To date, the international community has struggled to gain access to samples and verify the full extent of the situation in Iran, as the government has not been forthcoming with information. While some reports suggest that the girls were exposed to nitrogen gas during exams, doctors require blood samples to conduct thorough research, as environmental samples would be insufficient given the country’s hot climate. Some NGOs have drawn parallels between this incident and the poisoning of 600 schoolgirls in Herat, Afghanistan, but investigations into both incidents remain incomplete (Khan J. A. et al, 2023).

Foreign correspondents have reported that both media outlets and families are being denied access to visit the girls who are hospitalized. Moreover, the government is cracking down on anyone who investigates or seeks justice in this matter, punishing even activists for “spreading false rumors” and uncovering other cases that amount to a significantly higher number of victims (The Iran Primer, 2023). In addition, Iranian journalists who uncovered and reported on the poisoning incidents were subsequently detained. 

Reporters Without Borders (RSF) have been advocating for the release of Ali Pourtabatabaei, the Iranian journalist who uncovered and reported on the first poisoning incident. However, their appeals have been ignored, and it remains unclear why he was detained and where he is currently being held. His social media accounts have also been suspended due to alleged violations. Sadly, this is not an isolated incident of the government cracking down on freedom of speech (RSF, 2023).

Stronger laws and actions to protect Iranian children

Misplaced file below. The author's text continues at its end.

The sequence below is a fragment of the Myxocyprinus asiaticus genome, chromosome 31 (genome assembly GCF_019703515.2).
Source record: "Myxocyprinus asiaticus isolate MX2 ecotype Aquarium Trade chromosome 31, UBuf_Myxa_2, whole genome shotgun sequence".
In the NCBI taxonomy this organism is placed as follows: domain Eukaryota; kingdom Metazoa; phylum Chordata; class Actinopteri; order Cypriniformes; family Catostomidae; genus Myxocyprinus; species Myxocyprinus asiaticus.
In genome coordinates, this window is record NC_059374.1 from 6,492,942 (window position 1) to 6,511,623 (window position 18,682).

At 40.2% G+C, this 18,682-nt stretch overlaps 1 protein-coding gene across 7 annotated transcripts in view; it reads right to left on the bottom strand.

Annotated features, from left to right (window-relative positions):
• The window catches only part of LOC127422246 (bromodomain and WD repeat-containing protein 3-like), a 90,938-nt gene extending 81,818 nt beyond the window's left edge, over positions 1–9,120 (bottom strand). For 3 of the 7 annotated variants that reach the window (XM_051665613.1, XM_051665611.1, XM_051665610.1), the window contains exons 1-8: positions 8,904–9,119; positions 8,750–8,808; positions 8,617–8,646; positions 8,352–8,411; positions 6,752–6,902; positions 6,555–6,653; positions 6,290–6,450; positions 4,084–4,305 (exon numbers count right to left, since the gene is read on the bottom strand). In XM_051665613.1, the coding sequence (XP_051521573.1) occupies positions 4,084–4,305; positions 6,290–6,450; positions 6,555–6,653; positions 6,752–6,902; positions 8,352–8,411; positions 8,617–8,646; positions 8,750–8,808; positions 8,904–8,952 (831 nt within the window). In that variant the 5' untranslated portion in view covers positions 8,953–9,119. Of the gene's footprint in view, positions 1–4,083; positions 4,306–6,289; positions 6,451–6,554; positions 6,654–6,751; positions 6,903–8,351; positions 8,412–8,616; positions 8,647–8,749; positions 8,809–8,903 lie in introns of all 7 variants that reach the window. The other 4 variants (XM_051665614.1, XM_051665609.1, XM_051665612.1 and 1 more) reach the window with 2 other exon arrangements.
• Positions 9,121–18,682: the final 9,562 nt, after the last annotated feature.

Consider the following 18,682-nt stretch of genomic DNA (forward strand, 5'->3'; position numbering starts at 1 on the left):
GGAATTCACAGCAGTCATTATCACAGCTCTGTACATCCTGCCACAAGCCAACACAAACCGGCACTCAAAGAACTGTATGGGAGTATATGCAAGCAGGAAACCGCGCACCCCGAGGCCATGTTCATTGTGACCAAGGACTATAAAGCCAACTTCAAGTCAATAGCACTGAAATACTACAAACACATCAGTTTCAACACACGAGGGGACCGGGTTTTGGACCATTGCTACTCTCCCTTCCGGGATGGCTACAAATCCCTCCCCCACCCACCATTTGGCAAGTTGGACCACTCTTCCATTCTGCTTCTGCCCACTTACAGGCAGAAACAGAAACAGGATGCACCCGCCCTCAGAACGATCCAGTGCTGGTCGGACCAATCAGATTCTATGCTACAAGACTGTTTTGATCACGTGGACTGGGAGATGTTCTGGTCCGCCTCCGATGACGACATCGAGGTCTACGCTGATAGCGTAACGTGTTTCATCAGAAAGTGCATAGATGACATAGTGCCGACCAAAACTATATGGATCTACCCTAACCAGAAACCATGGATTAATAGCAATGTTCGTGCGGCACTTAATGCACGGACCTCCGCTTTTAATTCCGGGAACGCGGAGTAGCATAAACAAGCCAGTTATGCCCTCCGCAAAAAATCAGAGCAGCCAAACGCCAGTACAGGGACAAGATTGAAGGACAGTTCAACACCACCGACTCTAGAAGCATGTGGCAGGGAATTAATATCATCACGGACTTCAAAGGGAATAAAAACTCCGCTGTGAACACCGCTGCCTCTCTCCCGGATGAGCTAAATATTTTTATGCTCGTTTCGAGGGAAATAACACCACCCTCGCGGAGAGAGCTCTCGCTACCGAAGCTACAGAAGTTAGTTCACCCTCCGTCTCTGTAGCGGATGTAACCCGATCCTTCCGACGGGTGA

The poisoning of Iranian schoolgirls is not an isolated incident, but rather a symptom of a larger problem of violence against women and children in the country. The government’s handling of this crisis has only added insult to injury, with reports of censorship, arrests, and denial of access to information. 

NGOs, governments, and activists must unite in their efforts to pressure the Iranian government to take action and protect its citizens, including implementing stronger laws against child abuse as well as protecting freedom of speech. Providing training for law enforcement and restructuring the child protection system could significantly improve the lives of women and children in the country.

It is time to end the culture of silence and impunity and hold perpetrators accountable for their crimes. No child should have to fear for their life while exercising their right to education. Through our projects, Humanium is working hard to ensure a safer and better future for girls. With corporation with Hand in Hand India, Humanium has helped open the Residential Special Training Centre in Madhya Pradesh, that would allow young girls to exercise freely their right to education and end child labor though tailored educational, physical, mental and emotional support. 

If you want to support us in our efforts to create a better world for children, please consider donating, sponsoring a child, or becoming a volunteer with us. We appreciate your help!

Written by Lidija Misic


Amnesty International (2023), Iran: Millions of schoolgirls at risk of poisoning. Retrieved from Amnesty International at, accessed on April 30, 2023.

BBC (2022), Iran investigates poisoning of hundreds of schoolgirls with toxic gas. Retrieved from BBC at, accessed on April 30, 2023.

Kenny Peter (2023), UN experts outraged over poisoning of Iranian schoolgirls. Retrieved from Anadolu Agency at, accessed on April 30, 2023.

Khan J. Aina et al (2023), What’s behind the crisis in Iran over the suspected poisoning of schoolgirls? Retrieved from NBC News at, accessed on April 30, 2023.

Mohammadi R. Mohammad et al (2014), Child Abuse in Iran: a systematic review and meta-analysis. Retrieved from National Library of Medicine at, accessed on April 30, 2023.

RWB (2023), Iranian authorities arrest reporter who covered schoolgirl poisonings. Retrieved from Reporters Without Borders at, accessed on April 30, 2023.

The Iran Primer (2023), Mass Poisoning of Schoolgirls in Iran. Retrieved from The Iran Primer at, accessed on April 30, 2023.